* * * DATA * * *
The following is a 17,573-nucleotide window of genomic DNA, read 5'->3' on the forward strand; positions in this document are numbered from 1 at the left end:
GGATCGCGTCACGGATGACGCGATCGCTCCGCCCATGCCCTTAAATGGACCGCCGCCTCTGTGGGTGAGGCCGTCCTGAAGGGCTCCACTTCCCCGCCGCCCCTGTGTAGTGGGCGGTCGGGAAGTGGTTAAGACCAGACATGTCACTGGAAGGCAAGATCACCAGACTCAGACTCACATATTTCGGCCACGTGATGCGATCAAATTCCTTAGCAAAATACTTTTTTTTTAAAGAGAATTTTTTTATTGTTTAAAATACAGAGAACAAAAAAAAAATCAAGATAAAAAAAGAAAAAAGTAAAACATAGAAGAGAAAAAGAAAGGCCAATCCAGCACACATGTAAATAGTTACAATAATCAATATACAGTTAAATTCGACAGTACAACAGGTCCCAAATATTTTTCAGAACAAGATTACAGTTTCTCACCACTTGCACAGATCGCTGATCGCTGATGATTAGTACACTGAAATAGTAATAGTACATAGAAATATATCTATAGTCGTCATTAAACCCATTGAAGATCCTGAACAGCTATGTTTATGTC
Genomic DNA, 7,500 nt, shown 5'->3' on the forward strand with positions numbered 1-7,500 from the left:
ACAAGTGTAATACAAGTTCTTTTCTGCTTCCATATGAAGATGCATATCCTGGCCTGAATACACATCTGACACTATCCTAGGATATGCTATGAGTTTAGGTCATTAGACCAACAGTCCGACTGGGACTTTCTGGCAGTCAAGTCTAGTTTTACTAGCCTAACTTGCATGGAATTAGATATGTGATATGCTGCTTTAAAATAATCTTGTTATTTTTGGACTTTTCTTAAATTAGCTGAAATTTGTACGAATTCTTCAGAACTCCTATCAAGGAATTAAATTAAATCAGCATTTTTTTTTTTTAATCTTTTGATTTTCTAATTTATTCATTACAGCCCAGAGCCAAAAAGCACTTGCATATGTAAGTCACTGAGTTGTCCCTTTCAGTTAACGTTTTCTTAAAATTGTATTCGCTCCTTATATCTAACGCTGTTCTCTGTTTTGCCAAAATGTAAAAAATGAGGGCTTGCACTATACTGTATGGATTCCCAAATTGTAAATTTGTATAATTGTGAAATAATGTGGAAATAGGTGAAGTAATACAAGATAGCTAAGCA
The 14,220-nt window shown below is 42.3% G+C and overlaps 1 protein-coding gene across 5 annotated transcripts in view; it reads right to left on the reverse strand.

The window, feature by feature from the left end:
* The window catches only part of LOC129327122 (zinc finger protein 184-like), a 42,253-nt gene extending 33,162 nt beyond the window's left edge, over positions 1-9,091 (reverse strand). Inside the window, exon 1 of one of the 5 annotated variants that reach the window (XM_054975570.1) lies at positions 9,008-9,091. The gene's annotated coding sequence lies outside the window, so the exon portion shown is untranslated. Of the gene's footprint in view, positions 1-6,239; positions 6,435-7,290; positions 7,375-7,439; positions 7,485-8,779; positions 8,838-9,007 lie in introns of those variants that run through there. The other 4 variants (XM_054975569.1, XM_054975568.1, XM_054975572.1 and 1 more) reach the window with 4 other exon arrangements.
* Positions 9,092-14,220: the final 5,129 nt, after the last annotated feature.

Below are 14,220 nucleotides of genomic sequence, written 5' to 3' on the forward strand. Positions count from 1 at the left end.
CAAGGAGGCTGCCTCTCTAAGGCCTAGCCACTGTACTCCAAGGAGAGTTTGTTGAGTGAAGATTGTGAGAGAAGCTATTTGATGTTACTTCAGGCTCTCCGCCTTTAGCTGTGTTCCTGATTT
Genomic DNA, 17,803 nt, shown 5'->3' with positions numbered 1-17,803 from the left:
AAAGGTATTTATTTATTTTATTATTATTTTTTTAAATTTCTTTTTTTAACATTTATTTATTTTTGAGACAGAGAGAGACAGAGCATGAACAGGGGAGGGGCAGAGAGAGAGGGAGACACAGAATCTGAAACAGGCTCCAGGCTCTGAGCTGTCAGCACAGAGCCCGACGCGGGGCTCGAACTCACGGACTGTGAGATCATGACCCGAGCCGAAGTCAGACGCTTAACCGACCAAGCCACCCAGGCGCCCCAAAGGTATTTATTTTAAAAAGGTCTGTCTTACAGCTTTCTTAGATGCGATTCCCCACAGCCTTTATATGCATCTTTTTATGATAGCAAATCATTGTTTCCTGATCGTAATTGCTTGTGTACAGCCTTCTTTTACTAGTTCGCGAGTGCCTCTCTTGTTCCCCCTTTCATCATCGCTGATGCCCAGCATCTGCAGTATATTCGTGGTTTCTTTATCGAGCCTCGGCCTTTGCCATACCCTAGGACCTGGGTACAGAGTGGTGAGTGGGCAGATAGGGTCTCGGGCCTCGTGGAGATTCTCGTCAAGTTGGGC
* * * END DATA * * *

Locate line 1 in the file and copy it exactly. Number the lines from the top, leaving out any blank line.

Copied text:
The following is a 17,573-nucleotide window of genomic DNA, read 5'->3' on the forward strand; positions in this document are numbered from 1 at the left end: